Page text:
A species of Pandanus called Pandanus tectorius is indigenous to Malesia, Eastern Aᴜsᴛʀᴀʟɪᴀ, and the Pacific Islands. It often grows on coastal lowlands ᴄʟᴏsᴇ to the water’s edge. Thatch screwpine, Taʜɪᴛian screwpine, Hala tree, pandanus, and put Hala are some of the common names for this plant in English. The Hala fruit is a sizable edible fruit that is found in Southeast Asia, eastern Aᴜsᴛʀᴀʟɪᴀ, the Pacific Islands, and Hawaii. It is composed of several components known as cones or keys. One of the 750 or so trees that make up the Pandanus species is the Hala fruit tree, also known as the Taʜɪᴛian screw pine or thatch screwpine.
When fully ripe, pandanus fruits contain an oily, protein-rich, nutty-tasting seed that can be eaten both raw and cooked. In some areas of Mɪᴄʀᴏɴᴇsɪᴀ, fruit pulp is a staple diet and can be consumed after cooking. The screw in its common name refers to the way this ornamental tree grows in a huge swirly pattern with ancient leaf scars encircling the stems. The pine gets its name from the strange, pineapple-like fruits that female, sun-grown trees produce. They are both delicious and gorgeous.
The most unusual feature of these trees is their capacity to sprout roots from the upright stem up to a height of fifteen feet above the ground. These roots are endowed at specific locations with a cellular substance that shields them until they reach the ground, at which point they penetrate the earth and serve the tree in two ways: they provide nourishment for its use and protect it from the choppy winds from the ocean. The hard, soft part of the roots is used to make cork; the Taʜɪᴛian indigenous use the fibers for a variety of purposes. Mats made from these roots and stained with various colors are occasionally on display at museums in this nation.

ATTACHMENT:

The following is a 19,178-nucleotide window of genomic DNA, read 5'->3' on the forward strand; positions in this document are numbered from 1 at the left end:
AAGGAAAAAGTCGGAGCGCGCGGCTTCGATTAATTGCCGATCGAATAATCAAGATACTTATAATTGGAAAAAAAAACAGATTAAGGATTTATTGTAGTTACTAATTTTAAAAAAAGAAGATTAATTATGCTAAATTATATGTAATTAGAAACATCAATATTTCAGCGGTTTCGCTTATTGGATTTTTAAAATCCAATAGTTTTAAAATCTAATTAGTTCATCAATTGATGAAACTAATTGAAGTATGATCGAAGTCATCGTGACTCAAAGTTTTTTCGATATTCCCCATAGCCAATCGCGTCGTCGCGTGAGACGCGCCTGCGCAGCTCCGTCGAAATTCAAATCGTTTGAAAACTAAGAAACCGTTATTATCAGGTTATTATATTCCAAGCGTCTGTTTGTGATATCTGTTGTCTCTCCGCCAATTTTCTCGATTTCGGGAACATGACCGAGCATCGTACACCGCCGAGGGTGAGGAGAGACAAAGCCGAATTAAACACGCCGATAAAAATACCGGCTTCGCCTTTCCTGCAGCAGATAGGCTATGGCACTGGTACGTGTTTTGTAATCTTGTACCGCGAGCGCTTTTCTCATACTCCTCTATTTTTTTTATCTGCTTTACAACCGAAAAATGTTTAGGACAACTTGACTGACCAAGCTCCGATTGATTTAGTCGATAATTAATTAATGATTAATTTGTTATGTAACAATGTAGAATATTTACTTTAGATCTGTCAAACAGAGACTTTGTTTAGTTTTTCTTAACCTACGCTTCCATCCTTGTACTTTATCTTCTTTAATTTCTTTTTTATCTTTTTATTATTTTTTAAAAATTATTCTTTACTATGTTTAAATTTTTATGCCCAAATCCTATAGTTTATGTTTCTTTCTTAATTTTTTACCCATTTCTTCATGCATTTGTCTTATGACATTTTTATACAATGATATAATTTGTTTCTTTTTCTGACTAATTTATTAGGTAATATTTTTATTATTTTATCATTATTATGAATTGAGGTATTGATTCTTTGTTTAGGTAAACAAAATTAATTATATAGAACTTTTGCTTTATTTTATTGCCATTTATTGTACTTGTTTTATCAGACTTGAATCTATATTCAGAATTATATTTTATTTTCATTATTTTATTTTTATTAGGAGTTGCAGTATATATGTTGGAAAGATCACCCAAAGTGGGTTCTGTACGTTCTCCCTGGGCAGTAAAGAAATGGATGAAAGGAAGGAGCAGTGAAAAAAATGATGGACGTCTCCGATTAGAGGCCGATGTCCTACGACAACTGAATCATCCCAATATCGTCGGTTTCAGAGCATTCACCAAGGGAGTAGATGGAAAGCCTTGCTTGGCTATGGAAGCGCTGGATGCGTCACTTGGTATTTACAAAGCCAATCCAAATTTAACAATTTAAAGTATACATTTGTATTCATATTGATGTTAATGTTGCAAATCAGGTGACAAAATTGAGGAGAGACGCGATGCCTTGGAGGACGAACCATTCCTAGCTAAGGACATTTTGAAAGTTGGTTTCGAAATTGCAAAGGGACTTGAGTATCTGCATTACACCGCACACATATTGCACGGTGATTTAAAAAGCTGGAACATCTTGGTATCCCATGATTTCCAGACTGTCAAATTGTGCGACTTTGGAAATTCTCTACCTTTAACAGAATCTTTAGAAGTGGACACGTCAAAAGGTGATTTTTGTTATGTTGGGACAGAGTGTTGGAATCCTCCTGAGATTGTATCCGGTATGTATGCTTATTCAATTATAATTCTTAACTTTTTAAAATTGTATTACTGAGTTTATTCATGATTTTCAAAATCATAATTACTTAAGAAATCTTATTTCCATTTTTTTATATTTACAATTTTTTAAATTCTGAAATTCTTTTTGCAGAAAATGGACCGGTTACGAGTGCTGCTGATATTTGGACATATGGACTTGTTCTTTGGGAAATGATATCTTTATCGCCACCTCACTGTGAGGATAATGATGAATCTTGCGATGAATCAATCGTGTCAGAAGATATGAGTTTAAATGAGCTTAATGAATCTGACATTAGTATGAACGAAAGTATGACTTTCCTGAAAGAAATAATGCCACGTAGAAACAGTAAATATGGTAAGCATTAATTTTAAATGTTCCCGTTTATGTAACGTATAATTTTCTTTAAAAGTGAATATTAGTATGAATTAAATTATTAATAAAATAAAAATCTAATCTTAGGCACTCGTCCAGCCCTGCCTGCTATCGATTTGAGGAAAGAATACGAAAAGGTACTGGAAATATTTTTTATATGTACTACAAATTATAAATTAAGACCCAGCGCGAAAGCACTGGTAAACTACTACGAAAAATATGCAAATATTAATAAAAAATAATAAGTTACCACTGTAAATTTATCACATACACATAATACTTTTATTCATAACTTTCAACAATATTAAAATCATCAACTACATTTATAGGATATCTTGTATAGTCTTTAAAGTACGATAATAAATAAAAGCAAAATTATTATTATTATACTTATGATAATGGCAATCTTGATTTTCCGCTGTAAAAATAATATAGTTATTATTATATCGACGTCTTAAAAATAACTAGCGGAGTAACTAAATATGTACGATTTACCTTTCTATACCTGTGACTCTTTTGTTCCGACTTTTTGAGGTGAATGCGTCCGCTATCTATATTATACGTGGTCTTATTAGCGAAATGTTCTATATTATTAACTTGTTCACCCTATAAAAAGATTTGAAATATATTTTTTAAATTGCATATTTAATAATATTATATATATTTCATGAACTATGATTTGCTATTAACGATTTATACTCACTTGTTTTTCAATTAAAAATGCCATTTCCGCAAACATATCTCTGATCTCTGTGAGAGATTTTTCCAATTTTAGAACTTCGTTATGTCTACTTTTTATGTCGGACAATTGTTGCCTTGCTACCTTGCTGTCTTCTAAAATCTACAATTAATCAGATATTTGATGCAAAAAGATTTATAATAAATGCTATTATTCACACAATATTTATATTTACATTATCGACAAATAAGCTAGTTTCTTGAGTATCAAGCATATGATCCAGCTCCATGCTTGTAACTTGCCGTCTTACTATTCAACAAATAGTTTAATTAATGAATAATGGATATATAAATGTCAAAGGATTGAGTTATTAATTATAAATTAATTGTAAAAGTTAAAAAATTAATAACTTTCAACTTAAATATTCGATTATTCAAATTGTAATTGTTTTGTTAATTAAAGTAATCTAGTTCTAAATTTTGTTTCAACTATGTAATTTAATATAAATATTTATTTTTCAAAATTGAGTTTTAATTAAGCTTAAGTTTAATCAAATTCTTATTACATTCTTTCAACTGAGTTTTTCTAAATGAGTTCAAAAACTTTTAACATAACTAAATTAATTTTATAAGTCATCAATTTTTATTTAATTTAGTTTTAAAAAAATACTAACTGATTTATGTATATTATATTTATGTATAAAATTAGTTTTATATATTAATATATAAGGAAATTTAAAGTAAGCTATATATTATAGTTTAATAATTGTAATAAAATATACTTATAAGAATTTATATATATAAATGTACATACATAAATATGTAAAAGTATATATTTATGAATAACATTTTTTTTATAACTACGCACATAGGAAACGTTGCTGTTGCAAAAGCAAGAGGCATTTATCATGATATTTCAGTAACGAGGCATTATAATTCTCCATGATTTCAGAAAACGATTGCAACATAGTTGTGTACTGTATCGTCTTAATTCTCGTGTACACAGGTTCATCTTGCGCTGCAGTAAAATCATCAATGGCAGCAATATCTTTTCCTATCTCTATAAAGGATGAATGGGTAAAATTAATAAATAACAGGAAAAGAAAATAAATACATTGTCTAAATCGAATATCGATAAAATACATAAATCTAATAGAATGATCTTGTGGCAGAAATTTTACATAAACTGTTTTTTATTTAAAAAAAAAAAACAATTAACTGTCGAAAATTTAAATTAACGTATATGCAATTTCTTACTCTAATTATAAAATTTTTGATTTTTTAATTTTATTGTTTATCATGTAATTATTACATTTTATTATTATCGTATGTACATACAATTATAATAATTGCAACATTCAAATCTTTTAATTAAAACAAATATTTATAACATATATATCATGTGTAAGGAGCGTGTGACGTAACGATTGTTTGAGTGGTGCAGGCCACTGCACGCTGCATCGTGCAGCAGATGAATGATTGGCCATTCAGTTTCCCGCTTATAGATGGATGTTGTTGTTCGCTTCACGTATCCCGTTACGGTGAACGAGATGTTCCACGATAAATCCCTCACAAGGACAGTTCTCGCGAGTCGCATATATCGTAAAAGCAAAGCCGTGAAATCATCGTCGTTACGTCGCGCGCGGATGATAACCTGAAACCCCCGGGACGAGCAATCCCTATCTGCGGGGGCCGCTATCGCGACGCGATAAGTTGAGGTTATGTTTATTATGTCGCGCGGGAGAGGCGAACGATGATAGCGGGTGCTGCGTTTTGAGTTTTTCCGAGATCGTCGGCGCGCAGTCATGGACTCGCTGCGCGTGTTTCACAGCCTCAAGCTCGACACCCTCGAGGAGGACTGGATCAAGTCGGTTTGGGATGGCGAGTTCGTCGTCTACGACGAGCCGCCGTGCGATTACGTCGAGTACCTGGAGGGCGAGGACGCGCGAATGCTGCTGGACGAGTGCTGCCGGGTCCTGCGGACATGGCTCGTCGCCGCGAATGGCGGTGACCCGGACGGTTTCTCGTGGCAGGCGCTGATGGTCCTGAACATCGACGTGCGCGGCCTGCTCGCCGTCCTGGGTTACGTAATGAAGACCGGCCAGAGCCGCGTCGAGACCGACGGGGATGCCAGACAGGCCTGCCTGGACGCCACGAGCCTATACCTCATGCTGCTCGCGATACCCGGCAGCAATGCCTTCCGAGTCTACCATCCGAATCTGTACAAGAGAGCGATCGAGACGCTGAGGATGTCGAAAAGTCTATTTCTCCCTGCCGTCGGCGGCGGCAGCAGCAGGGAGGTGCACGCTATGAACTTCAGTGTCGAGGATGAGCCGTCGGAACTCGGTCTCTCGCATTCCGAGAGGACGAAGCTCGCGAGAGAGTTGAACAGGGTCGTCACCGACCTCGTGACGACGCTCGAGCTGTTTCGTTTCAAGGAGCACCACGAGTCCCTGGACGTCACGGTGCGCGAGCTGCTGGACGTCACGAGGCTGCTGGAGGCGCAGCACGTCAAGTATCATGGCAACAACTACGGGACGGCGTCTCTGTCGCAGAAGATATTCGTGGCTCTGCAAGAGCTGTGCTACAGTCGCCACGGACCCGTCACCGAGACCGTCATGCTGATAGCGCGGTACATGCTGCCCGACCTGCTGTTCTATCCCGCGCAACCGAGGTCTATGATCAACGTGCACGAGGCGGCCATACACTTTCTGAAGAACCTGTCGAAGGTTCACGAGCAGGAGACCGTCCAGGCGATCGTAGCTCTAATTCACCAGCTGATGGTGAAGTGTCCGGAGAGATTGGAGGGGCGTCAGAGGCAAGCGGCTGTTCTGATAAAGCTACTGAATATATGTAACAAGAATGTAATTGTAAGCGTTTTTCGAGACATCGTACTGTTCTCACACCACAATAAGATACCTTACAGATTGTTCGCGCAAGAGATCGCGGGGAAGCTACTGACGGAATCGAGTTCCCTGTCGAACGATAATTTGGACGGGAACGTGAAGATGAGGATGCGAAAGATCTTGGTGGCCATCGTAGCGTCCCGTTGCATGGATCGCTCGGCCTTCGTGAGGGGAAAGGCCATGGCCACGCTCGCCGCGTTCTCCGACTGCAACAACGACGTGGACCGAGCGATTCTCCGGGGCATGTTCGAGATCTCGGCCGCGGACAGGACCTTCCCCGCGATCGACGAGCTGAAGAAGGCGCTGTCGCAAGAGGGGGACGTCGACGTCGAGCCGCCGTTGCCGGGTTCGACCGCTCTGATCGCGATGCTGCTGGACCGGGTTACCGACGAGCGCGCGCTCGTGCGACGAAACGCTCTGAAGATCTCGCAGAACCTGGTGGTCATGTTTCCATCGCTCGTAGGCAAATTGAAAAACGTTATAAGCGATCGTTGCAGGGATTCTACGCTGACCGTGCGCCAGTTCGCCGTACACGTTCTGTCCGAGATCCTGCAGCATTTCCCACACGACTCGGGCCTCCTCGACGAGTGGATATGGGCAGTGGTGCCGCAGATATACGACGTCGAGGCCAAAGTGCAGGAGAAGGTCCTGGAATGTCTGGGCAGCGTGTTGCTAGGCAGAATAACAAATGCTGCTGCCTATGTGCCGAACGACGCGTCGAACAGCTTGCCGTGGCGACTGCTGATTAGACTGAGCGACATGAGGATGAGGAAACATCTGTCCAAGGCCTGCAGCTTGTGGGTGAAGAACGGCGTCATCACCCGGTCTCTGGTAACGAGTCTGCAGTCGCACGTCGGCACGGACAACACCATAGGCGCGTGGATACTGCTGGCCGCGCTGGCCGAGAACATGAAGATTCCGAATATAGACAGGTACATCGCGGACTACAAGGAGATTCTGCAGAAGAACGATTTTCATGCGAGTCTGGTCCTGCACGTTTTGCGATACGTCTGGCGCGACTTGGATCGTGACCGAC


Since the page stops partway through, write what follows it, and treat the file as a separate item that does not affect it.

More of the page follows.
Although screw pines grow best along the coasts or in flat areas of islands, they may also grow well on mountains; some have even been discovered 400 feet up in the Himalayas. One of the most noticeable instances of Norfolk Isle’s ɢʀᴀss tree, Freycinetia Bauerii, is the lush growth that sprawls prostrate on the ground or wraps around tree trunks. Long, beautiful leaves with drooping crests cover the branches. Clusters of blooms emerge from the middle of these leaves, giving rise to fruit that is four inches long and covered in drupes that are packed with a scarlet pulp.
Some Freycinetia species are rather large, and they are all found on the islands of the Iɴᴅɪᴀn Archipelago. Cyclanthus, Carludovica, and Nipa have pinnate or fan-shaped leaves, and their flowers have a calyx. When fermented, Nipa juice, which is made by bruising the spadix of the flowers, is regarded as a delicious variety of palm wine in Java. Crystals, which are visible without the use of a microsᴄᴏᴘe, can be found in the seeds of Pandanus and Freycinetia.
Let’s see the Screw pine fruit wine processing – Ocean fruit wine in the ᴀᴡᴇsome video below.
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Video resource: B Technology